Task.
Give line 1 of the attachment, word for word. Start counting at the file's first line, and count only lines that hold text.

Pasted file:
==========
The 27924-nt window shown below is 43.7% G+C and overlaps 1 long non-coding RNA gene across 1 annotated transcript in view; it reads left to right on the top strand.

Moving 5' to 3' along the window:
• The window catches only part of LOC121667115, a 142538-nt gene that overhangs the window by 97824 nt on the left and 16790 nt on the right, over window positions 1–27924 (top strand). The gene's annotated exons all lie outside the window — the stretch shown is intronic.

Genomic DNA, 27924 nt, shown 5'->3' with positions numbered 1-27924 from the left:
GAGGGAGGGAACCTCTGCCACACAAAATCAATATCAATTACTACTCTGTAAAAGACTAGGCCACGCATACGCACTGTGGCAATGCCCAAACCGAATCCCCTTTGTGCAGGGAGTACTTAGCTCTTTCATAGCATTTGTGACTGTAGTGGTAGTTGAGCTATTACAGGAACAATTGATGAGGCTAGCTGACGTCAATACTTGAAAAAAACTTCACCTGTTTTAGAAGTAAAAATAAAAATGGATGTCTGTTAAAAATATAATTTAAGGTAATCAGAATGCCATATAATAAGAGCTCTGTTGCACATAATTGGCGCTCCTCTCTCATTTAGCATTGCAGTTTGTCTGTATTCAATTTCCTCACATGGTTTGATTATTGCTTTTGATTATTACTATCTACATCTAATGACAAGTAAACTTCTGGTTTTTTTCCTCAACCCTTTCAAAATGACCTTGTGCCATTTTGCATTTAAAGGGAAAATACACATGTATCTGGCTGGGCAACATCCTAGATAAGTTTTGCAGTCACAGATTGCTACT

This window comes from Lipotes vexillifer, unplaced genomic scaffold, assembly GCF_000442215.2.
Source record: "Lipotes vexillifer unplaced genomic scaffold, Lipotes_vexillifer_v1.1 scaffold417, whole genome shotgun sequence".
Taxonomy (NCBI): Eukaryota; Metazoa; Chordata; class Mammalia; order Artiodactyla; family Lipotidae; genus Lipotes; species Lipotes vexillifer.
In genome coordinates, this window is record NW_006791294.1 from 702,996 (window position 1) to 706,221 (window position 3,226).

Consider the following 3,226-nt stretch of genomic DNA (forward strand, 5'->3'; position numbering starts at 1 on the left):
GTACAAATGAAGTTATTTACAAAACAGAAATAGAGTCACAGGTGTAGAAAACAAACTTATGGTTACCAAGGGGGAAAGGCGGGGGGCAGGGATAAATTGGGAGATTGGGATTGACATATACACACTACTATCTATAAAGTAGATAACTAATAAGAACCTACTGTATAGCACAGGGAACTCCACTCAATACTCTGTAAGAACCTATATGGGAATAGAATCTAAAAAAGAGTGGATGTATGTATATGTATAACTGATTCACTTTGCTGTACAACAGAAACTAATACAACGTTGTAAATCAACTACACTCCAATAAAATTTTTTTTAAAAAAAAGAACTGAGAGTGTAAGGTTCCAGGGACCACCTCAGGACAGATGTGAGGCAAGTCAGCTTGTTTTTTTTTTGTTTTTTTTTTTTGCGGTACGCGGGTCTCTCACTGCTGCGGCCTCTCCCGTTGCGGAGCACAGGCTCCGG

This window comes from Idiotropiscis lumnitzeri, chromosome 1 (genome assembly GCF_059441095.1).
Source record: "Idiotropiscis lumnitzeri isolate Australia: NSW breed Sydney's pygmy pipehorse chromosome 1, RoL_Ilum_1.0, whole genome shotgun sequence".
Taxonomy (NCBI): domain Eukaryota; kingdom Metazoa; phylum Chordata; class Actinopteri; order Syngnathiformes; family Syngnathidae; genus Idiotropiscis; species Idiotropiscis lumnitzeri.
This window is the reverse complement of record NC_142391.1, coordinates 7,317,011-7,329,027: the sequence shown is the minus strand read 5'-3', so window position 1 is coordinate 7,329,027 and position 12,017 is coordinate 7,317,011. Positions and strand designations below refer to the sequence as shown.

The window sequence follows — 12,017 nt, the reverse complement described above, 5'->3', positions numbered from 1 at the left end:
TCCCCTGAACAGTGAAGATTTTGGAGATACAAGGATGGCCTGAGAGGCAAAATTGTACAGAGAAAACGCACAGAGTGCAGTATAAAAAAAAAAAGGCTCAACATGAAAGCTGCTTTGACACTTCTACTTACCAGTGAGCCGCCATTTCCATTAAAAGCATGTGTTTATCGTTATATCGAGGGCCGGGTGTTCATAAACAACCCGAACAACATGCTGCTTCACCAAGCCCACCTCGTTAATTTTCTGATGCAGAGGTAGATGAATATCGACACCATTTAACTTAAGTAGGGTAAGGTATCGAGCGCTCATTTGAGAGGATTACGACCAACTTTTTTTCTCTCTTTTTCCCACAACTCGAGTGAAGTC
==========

The 27924-nt window shown below is 43.7% G+C and overlaps 1 long non-coding RNA gene across 1 annotated transcript in view; it reads left to right on the top strand.